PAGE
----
The Czech Republic: Post Electionem

The current Prime Minister’s party has taken fewer votes than expected and together the two opposition coalitions will have a majority in parliament

In the Czech Republic a vote was taken to elect the new Parliament. It did not go well for ANO, the populist party led by billionaire and current Prime Minister Andrej Babiš: more than half of the 200 seats available will go to two opposition coalitions, both apparently not willing to govern with him.

The Czech Republic has a little over 10 million inhabitants and about 65 percent of those eligible voted in the elections. The most voted coalition, with 27.9 per cent of the votes, was SPOLU (“together”), made up of three parties: it is center-right and is led by Petr Fiala, a 57-year-old former university professor. ANO (which in Czech means “yes” and is also an acronym for “action by dissatisfied citizens”) had just under: 27.1 percent. Third, with about 15 per cent, came the coalition formed by the Czech Pirate Party and a centrist party composed mainly of mayors and independent candidates.

ANO, which is a party and not a coalition, was the most voted formation and the President of the Czech Republic Miloš Zeman, considered very close to Babiš, said he will entrust the task of forming a government to the leader of the single most voted party. , not the coalition. It also seems that, thanks to the country’s electoral system, ANO will be able to have one more seat than SPOLU.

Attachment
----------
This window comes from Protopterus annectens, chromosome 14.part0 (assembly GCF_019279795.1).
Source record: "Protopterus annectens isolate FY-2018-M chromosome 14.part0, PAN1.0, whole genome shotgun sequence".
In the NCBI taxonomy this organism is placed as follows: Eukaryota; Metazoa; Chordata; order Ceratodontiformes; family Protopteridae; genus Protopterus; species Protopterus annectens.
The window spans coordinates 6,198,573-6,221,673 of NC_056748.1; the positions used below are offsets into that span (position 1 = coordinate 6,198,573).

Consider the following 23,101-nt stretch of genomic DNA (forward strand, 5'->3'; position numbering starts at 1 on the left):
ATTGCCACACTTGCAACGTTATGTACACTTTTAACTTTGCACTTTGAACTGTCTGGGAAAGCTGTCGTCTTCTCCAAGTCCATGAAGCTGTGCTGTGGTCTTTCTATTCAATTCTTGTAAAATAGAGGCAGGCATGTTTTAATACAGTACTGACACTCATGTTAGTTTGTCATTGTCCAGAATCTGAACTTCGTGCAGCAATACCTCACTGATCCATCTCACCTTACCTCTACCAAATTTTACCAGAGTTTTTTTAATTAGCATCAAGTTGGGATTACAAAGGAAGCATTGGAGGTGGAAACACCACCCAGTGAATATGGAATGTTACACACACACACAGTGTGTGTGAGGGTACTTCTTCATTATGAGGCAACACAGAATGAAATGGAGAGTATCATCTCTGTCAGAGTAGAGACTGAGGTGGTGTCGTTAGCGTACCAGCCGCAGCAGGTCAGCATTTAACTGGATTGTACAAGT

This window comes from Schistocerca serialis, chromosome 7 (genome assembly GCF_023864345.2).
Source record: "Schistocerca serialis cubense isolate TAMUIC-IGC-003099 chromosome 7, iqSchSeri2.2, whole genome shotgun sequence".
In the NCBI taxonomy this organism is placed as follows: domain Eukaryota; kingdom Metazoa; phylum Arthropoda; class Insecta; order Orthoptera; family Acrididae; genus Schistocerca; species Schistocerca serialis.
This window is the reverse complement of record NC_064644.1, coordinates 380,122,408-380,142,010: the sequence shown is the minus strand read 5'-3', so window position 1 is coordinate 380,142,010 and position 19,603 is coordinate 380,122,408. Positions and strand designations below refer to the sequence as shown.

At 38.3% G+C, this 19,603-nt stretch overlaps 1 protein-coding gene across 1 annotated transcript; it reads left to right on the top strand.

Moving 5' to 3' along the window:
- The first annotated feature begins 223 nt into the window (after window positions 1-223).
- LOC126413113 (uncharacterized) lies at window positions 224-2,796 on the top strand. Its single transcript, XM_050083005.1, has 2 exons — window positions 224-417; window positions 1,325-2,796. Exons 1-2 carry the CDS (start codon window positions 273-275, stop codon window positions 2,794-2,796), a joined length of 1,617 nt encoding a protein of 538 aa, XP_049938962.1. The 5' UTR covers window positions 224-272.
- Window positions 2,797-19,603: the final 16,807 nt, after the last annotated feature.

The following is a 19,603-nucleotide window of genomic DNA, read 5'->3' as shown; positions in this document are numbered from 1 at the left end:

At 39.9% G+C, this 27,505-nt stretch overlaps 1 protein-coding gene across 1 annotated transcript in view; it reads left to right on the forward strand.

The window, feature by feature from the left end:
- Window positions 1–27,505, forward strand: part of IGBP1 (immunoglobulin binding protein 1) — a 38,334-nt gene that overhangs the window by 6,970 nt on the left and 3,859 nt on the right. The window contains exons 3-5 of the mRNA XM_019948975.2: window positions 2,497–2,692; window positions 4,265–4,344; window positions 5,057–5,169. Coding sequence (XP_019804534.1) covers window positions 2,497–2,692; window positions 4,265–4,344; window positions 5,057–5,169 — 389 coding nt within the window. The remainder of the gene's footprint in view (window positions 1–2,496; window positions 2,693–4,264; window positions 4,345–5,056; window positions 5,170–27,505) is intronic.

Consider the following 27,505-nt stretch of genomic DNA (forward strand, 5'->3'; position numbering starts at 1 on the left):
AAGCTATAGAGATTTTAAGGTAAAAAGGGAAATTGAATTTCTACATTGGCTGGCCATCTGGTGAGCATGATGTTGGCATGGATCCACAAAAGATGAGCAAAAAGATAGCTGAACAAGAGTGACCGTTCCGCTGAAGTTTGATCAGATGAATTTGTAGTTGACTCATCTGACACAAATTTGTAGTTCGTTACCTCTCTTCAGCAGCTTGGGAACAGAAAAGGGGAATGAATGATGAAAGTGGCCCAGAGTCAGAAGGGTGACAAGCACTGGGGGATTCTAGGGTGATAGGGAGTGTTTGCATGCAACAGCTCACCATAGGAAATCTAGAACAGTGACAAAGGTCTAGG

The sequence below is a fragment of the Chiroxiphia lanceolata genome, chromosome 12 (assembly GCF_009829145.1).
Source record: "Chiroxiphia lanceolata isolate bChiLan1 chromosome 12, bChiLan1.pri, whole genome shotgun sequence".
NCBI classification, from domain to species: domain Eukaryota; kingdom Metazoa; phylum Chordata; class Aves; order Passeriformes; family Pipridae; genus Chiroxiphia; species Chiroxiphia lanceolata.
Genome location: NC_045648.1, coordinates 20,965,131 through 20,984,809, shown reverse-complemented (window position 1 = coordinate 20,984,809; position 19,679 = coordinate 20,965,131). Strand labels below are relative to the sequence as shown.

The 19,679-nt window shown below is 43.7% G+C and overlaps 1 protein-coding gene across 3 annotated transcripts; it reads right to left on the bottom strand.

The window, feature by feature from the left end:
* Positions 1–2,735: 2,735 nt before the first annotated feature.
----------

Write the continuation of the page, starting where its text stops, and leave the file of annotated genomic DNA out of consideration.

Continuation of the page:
Babiš, who is 67 and has ruled since December 2017, said: “There were five parties all against us and they had only one program: to remove Babis.” However, he spoke of the result as a defeat for ANO, blaming, among other things, the votes in Prague, historically more progressive than the rest of the country.

During the election campaign, Babiš promised to raise public wages and pensions and criticized the European Union for policies in favor of migrants. In recent years, the opposition has criticized Babis above all for his Eurosceptic approach, for his conflicts of interest, for raising public debt and, more recently, for his management of the pandemic. Recently there has also been talk of his involvement in the so-called Pandora Papers.

The parties that in recent years have supported Babis’ minority government, one Social Democrat and one Communist, have failed to cross the 5 percent threshold. Among other things, it is the first time since the postwar period that the Czech Communist Party has failed to obtain seats in Parliament.

Paulo Bentu

Visiting Fellow

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